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Lindsay Lohan interviewed on mom Dina's 'The OG Mama D' podcast

Lindsay and mom Dina Lohan chatted about her

Lindsay and mom Dina Lohan chatted about her career in the latest podcast of "Listen to Me, The OG Mama D." Credit: Getty Images for Daily Mail / Slaven Vlasic

In an interview on her mother's podcast series, Lindsay Lohan lauded "The Parent Trap" director/co-writer Nancy Meyers as the filmmaker who taught her the most, and says she would like to do Broadway and to work again with "Glee" writer-producer Ryan Murphy.

Speaking on the newest episode of mom Dina Lohan and co-host Chanel Omari's "Listen to Me, The OG Mama D," the Cold Spring Harbor- and Merrick-raised star, 34, said, "I learned the most from Nancy because she talked to me all the time about everything" during the shooting of the 1998 movie, made when Lindsay was 11.

"I mean, I learned a lot from ['Freaky Friday' and 'Mean Girls' director] Mark Waters, from everyone that I worked with, Garry Marshall … and Jane Fonda," her "Georgia Rule" director and co-star, respectively, "but I would say Nancy because ... [her advice has] stuck with me for so long," she recalled of the motherly bond, "and I'm still so close with her. I remember her putting me on her lap and teaching me certain things. Those things stick with you."

Lohan added that at the time of "The Parent Trap," "There weren't many female directors when Nancy Meyers was directing that movie." Working with a woman filmmaker "was one of the coolest parts about it, personally."

Though living for years now in Dubai, Lohan expressed hope that she might make her Broadway debut after New York theaters reopen post-pandemic. "I would definitely consider Broadway. I did a play, 'Speed-The-Plow,' in the West End in London," she said, referring to the 2014 revival of David Mamet's Broadway hit, for which she received favorable reviews. "So we were talking about bringing that to Broadway or Off-Broadway, and I'm not sure what happened with it."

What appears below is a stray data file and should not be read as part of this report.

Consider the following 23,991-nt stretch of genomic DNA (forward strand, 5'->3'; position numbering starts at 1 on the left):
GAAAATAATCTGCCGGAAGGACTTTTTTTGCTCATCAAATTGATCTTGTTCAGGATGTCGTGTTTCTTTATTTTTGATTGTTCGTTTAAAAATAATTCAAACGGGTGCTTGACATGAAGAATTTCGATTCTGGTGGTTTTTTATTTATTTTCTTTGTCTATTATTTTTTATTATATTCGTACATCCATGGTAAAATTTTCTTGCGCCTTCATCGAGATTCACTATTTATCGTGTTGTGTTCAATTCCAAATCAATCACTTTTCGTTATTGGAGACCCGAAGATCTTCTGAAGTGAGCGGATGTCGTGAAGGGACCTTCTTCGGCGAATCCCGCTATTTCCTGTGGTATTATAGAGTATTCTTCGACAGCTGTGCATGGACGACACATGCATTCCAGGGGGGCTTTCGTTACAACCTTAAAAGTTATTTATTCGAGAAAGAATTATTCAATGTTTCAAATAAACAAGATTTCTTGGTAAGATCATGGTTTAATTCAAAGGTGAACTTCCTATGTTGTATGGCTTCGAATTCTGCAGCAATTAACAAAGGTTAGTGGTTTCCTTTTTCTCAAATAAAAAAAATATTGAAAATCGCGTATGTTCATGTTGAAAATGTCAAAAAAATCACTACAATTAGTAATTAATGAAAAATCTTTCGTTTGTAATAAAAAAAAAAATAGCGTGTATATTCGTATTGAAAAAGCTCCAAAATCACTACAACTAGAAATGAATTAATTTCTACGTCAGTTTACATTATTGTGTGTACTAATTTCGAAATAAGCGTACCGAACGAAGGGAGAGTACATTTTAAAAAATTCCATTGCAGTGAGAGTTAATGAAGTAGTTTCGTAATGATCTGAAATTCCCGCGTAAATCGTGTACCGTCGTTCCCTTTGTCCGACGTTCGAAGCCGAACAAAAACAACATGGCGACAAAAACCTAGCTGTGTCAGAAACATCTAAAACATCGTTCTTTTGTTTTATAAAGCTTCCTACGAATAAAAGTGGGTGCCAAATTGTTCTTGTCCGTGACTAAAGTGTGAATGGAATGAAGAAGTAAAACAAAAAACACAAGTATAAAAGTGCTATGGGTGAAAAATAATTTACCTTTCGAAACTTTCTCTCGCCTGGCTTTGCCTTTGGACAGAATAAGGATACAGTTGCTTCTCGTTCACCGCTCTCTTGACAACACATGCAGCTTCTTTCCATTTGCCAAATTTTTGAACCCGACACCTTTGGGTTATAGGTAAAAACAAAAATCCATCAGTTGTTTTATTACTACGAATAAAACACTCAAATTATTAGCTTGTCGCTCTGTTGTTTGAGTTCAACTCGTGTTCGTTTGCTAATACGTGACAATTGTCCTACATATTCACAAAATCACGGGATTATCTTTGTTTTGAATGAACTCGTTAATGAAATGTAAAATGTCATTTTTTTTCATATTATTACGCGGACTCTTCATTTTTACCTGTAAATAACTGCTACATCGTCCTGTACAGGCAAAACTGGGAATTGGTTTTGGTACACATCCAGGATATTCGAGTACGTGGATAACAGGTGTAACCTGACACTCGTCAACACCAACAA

Her wish list also includes working again with Ryan Murphy, for whom she played herself in a 2012 episode of "Glee," the 2009-15 Fox high-school musical series he co-created.

And as she has frequently, Lohan continues to urge a "Mean Girls" sequel with the original performers. (A 1991 TV-movie, "Mean Girls 2," had almost entirely different characters and cast.) "I know that they're going to do something," she said, "but I just don't know exactly what yet. And it would be an honor to be a part of it." Separate from this, without Lohan's involvement, a movie adapting Broadway's "Mean Girls" musical is in the works.

Lohan did take part in a "Mean Girls" virtual reunion and get-out-the-vote public service announcement the stars and filmmakers did in October. "It felt like we'd all just seen each other the day before," Lohan said on the podcast. "It still feels like we know each other so well, because we spent so much time with each other and … it feels like we're all still good friends. … Everyone in the cast has done so well with their careers and really have stayed true to who they are as people."

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